Today we are speaking to Dave Warren from Loyalty Bay, an innovative start up applying data analytics to serve incentives, rewards and messaging to better drive online conversions for their customers.
To start with, what is exciting you right now?
Multi-channel is exciting me right now; we’re beginning to see a new breed of multichannel directors who have to think more broadly about the way customers behave and quickly adapt organisations to support many engagement points in the customer journey, while continuing to retain the customer. Organisations are waking up to the fact that they cannot operate in traditional online, telesales and store network silos anymore.
And how are the customers behaving?
Because there are so many channels through which to engage and buy products or services a customer might hop between several before making the final purchase and can be lost anywhere along that path. A customer might first view a product in a shop, then on the spot do further research on their mobile for a better offer and buy it online right then. Alternatively, they might buy it later over the phone or at home on their laptop. At any point, they might choose another product, supplier or simply abandon the purchase.
So how did you come to work for Loyalty Bay?
Before Loyalty Bay I worked for large corps on a salary. I was also an Angel investor and had a successful exit, which is potentially much more lucrative than a salary! I thought I would look for another start up with a great idea and young enough for an equity share. I’m not a founder, in fact, I’m the first employee, but I do have a small equity stake.
Loyalty Bay attracted me because they had a great idea for optimising online sales with incentives and rewards; Loyalty Bay can track a customer’s journey through several channels, for example whether they start the journey researching the product on their phone but ultimately buy instore, the customer can still receive their reward, so are incentivised to complete the purchase.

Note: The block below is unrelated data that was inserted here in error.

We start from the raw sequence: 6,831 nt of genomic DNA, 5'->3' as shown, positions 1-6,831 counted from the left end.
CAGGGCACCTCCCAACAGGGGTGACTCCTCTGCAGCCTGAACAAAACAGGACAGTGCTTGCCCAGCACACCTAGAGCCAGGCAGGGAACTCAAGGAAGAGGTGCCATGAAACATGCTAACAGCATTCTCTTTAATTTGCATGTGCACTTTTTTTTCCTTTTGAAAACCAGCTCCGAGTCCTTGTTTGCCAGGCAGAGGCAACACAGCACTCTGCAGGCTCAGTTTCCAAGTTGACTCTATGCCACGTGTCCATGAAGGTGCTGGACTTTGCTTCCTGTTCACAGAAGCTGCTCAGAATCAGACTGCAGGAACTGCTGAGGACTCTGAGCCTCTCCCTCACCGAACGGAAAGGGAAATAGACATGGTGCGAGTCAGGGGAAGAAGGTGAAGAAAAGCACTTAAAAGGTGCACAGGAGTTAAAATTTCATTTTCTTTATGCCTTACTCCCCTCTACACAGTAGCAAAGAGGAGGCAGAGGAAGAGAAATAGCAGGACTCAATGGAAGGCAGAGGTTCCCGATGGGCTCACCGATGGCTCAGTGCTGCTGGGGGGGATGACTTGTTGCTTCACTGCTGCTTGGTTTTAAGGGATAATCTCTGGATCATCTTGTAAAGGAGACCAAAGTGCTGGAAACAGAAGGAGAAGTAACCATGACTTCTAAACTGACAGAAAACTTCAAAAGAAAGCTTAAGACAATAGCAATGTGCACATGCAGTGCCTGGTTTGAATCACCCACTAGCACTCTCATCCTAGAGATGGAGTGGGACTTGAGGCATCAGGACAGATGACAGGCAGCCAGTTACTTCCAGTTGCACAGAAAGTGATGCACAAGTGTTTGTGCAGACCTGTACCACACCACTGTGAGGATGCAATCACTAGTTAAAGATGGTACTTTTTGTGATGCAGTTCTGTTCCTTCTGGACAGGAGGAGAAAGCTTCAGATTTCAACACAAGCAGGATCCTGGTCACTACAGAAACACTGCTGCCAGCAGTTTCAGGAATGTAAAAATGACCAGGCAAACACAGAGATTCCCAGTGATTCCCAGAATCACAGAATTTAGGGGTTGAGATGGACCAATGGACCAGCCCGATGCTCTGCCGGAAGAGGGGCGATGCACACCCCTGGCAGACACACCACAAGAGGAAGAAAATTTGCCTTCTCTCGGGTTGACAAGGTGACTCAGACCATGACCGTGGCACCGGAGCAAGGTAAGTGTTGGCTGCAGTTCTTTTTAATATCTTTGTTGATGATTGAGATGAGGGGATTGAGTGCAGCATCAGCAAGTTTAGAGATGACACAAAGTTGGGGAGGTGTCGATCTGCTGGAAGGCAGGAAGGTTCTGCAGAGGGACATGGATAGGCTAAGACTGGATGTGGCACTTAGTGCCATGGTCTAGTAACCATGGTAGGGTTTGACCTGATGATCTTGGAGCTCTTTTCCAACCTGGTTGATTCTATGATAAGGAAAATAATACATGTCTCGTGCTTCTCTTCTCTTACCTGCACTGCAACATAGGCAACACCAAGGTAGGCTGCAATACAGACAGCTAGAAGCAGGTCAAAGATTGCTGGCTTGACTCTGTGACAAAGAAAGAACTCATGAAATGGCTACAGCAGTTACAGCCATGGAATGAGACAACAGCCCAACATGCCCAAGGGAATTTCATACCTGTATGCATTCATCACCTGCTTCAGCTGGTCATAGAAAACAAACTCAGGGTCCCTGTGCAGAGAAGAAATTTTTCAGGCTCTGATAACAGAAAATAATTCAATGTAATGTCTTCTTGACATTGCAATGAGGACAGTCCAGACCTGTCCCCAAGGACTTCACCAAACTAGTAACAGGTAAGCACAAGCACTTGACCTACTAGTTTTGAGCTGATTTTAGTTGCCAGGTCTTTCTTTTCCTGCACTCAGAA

There is also an element of behavioural psychology behind how best to boost sales conversion rates and reward customers for loyalty, which means cash is no longer king.
(For further reading see Dave’s article ‘When Cash is No Longer King’ )
If money was no object, what would you do all day?
I would do another start-up! I’d like to wake up and have a lazy breakfast with my wife, Bev, then we’d go for a walk somewhere with amazing scenery, with the Barnie the dog. I’m seeing… a beach. Then I’d sneak off for a ride on my motorcycle, probably through an Alpine pass!
I also like investing in properties, so would do more of that. We have just bought a holiday cottage in the Cotswolds which Bev has finished upgrading. It’s available for let, so in true ‘Loyalty Bay spirit’ we’re offering GROW residents a £100 voucher incentive if it’s rented for a week, and a £50 voucher for a long weekend.
Bookings can be made through Orion Holidays on the Spinnaker Lodge Facebook page, and then please contact me directly to collect the ‘reward’ :-).
What is the worst/stupidest/most embarrassing thing you have done J?
After a networking event in London, waking up on a train at 1am, at the end of the line, at Epsom. I slept through Clapham junction which is where I should have changed trains to get home. There were no taxis, but it would have been cheaper to stay overnight anyway, so I booked into Epsom Racecourse Hotel. There were still a few people lingering at the bar, so I introduced myself and had another one!
Is there anything that no one here knows about you? What is it?
I own a unicycle; I’m a bit rusty but can still ride it.
How did you come to own a Unicycle?
Just after I left uni I came across a juggling/unicycle shop at a festival. I bought one on impulse and spent the weekend learning but it took several months to learn properly.
Do you do demos?
Mmm. On request.
As a child, what did you want to be when you grew up?
I was wondering if I should I be truthful! I grew up in the era of ‘Footloose’ and the TV series ‘Fame’, I remember wanting to be a professional dancer! I told my Dad and he said I should get myself a proper job first and then think about it, so I went to university and did a Marketing degree. I never got to dance professionally, but I can still cut some shapes, though!
Favourite thing about GROW?
Obviously the biscuits. It’s a very friendly and supportive environment with everything you need; it’s flexible, you can just turn up, close to home, wifi connectivity, free parking, biscuits and tea! GROW is a professional but relaxed and easy environment to work from.
In your opinion, what is the most valuable aspect of co working?
You can get your head down and be productive and people will leave you alone, but also if you’re struggling with a challenge, there’s always someone to bounce ideas off. It’s definitely more productive than being at home, there’s an energy having people working around you.
Thanks Dave, for the insights as to why 'cash is no longer king' for converting online sales. We're looking forward to seeing you cut some shapes and riding the unicycle at the GROW Summer Social ! Thanks, too on behalf of GROW residents, for the generous offer on Spinnaker Lodge. Bring on Summer :-)!